His wardrobe has grown over the years.

“I now own five full suits, 30 or 40 special shirts, a dozen or so vests, three pairs of boots, six belts, etc. […] I’m sure you get the idea. Typically, when I go out in full suit I’m wearing about $1,500 to $4,000 in costuming.”

 

THE SKILLS

 

Laughter

“One of my favorites is teaching how to laugh like Santa Claus,” says Santa Allen. “I get everyone to stand up and go over the three basic things that make a great Santa laugh. I have heard from mothers that their children show schoolmates and relatives how to laugh like Santa weeks after I taught them.”

 

Storytelling

“Stories are what make it real for the children,” says Triangle Santa. “I absolutely love telling stories.”

He includes prop-making as an integral part of his storytelling.

“If one uses fairy dust then why wouldn’t one have fairy dust to show the children?” says Triangle Santa. “If you tell a story about any one thing, well then you had better have that one thing to show.”

 

Improvising

Improvising is what this writer has chosen to call “lying through your teeth.”

When I asked Santa Rick what Santa-specific skills he’s gained over the years, without hesitation he heartily laughed as told me, “I can look at a kid and lie to him so good. You just have to be on your toes with the kids. Kids will ask you some of the craziest things, or they’ll ask you for things like puppies, kittens. They ask you for one of those things, you know you can’t promise them you’re going to get them.”

So how does a Santa handle the inevitable puppy request?

“If you can’t catch [a parent’s] eye real quick—because you’ve got to respond now—so if the parents aren’t paying attention and they didn’t catch it and didn’t give you a head bob one way or the other, you have to go in and explain to them, ‘Look, you’re talking about a live animal. Live animals on the sled are dangerous. They can cause problems. Toys don’t cause problems, but live animals do,’” says Santa Rick. He continues, “I have found in the past that I have to talk to parents about live animals. If your parents are willing to let you, there’s a good chance that you will have one. But if your parents aren’t in a position to have an animal at their house or a yard big enough for them, then I can’t say I’m going to bring you one of those because it’d be bad for the animal. And they go along with that pretty well.”

Avoiding false promises is a language of its own.

“I don’t promise them the world, you know,” says Santa John. “I try to say, ‘Hey, be thankful for what you get.’”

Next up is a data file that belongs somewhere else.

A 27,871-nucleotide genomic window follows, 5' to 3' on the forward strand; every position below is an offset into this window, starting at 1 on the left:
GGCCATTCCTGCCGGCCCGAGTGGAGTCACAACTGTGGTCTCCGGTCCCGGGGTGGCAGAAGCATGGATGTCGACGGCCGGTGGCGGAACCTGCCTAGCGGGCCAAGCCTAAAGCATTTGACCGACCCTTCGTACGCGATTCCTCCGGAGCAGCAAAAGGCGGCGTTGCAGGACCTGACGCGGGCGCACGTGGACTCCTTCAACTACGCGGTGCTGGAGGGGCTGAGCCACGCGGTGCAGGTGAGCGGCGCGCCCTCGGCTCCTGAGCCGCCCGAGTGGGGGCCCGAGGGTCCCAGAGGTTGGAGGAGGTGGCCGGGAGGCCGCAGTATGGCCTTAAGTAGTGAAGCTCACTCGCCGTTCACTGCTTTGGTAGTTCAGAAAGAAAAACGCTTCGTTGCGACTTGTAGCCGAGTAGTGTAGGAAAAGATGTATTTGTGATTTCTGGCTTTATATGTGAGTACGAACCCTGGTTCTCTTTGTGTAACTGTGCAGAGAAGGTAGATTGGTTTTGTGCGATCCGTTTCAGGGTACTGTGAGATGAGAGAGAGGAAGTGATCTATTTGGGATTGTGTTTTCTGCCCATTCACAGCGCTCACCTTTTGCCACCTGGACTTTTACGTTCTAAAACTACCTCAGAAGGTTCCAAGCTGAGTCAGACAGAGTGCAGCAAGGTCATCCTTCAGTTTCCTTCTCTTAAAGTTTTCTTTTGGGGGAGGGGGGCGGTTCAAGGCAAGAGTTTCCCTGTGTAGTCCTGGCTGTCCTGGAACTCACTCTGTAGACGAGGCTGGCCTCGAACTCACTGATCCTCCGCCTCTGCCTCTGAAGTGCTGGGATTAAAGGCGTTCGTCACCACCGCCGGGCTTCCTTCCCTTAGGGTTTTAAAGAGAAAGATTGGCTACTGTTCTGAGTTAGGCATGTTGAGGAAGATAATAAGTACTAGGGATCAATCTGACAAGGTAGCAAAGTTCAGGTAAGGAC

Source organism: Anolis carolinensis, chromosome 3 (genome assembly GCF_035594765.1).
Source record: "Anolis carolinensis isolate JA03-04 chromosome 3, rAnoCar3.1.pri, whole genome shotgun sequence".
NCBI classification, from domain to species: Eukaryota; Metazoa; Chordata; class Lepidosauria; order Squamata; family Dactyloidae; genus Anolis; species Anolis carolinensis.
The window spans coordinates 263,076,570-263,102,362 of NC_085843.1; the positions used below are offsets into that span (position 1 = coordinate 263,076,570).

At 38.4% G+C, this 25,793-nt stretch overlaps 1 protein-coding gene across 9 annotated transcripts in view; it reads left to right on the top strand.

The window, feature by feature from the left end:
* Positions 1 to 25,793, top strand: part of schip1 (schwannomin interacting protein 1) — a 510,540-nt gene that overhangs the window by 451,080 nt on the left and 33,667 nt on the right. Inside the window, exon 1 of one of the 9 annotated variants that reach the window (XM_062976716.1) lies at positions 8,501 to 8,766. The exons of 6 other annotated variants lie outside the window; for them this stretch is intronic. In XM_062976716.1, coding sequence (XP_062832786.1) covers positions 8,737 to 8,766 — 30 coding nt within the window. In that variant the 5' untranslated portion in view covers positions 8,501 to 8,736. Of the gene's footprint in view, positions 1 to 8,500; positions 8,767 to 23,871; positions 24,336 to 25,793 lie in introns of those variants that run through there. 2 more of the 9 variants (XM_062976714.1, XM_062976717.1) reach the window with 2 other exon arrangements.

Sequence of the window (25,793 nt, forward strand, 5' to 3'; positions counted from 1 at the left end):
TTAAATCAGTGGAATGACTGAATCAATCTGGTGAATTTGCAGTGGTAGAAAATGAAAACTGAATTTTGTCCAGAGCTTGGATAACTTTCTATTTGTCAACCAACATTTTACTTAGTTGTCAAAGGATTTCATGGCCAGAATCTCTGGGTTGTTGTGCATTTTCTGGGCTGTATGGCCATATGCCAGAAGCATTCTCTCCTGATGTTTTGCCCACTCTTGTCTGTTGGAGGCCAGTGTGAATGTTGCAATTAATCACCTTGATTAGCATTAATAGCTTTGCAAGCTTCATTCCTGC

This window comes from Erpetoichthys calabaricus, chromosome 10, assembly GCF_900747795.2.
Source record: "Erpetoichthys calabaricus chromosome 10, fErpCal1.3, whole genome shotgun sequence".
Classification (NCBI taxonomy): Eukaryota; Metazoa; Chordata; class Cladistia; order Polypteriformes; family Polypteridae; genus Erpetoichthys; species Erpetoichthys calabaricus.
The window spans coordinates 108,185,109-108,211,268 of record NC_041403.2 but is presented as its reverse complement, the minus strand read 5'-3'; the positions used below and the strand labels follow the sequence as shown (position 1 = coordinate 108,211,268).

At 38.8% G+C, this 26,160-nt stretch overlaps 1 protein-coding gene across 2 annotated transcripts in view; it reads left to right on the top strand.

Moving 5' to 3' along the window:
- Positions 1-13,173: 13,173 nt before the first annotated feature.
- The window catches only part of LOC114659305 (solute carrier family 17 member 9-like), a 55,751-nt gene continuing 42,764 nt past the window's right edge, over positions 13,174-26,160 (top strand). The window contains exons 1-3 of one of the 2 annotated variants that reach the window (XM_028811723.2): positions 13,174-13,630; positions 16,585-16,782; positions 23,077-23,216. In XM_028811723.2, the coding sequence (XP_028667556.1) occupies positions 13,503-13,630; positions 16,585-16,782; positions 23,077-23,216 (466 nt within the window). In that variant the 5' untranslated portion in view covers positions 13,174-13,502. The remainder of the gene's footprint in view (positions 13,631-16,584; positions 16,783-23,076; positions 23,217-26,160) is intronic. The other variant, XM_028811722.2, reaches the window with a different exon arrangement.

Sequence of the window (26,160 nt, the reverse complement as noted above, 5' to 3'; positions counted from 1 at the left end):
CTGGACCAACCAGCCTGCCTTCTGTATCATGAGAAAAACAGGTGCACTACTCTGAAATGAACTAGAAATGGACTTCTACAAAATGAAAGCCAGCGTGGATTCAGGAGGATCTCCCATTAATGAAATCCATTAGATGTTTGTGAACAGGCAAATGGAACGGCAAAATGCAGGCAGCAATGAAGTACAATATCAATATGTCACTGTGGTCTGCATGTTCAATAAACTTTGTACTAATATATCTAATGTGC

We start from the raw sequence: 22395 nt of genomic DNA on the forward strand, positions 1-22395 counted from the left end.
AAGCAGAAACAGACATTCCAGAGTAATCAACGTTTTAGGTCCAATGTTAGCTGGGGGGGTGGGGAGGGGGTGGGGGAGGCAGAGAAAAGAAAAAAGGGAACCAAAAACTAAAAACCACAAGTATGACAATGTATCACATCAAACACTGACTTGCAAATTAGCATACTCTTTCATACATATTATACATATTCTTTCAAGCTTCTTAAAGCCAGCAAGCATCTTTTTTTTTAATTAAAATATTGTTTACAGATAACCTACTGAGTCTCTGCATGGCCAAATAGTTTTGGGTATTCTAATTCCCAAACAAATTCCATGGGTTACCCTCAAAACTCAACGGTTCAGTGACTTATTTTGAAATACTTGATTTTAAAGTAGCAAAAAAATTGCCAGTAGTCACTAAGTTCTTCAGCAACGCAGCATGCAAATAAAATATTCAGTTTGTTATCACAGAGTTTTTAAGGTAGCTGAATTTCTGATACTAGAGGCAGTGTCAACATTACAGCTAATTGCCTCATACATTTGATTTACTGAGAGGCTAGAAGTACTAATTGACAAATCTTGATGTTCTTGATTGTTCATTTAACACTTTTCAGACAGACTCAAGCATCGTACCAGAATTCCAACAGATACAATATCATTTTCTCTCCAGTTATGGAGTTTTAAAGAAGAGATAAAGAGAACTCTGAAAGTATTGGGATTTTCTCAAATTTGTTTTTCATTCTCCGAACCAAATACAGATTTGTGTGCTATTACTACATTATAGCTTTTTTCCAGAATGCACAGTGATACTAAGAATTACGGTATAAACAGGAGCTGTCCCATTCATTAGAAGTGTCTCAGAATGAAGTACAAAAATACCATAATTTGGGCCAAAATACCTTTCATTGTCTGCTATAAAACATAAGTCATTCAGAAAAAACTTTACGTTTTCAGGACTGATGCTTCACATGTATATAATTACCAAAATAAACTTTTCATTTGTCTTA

Voice and Stage Presence

“You have to know how to make an entrance, how to be larger than life,” says Triangle Santa. “Yet you have to be able to read children and know when to be soft spoken so as not to frighten a child. Santa’s voice is very important.”

 

Performing

“I pride myself as being a Santa Claus performer and not just a ‘guy in a Santa suit,’” says Santa Allen. “I have a unique first-person version of T’was the Night Before Christmas and perform it as well as some great interactive games that children and adults love.”

 

Literacy in Child Psychology

Triangle Santa can’t stress the importance of literacy in child psychology enough. “The entire reason for being Santa Claus is for the children so make sure that you learn everything you can about them,” He says. “Study their toys, study their questions. Know what works with sick children in the hospital. Study autistic disorders and find out as much as you can.”

We’ve all witnessed the terrified child tearfully enduring a forced pose with Santa. Time is the key to avoiding such a situation and instead accomplishing a pleasant exchange (and perhaps a few photos).

“If you give me time, a couple of minutes to talk with them, we can get there,” Santa Rick says.

Santa Rick recalled a young girl, Laura, with muscular dystrophy. She refused to go to a mall Santa, but given time with Santa Rick, Laura crawled to his lap on her own. “Then I about couldn’t get her off of there,” Santa Rick says, with what maybe looked like a tear.

 

Patience

“I just learn to be patient and to be kind,” says Santa John.

 

THE SCHOOLING

While becoming Santa does require a certain inherent jolliness and knack for merriment, formal schooling exists and is not limited to locations at the North Pole.

The world’s oldest Santa Claus school was founded by Charles W. Howard in 1937 and is located in Midland, Michigan. Students learn about capturing the Spirit of Santa Claus including proper dress, Santa Sign Language, live reindeer habits and the history of Saint Nicholas.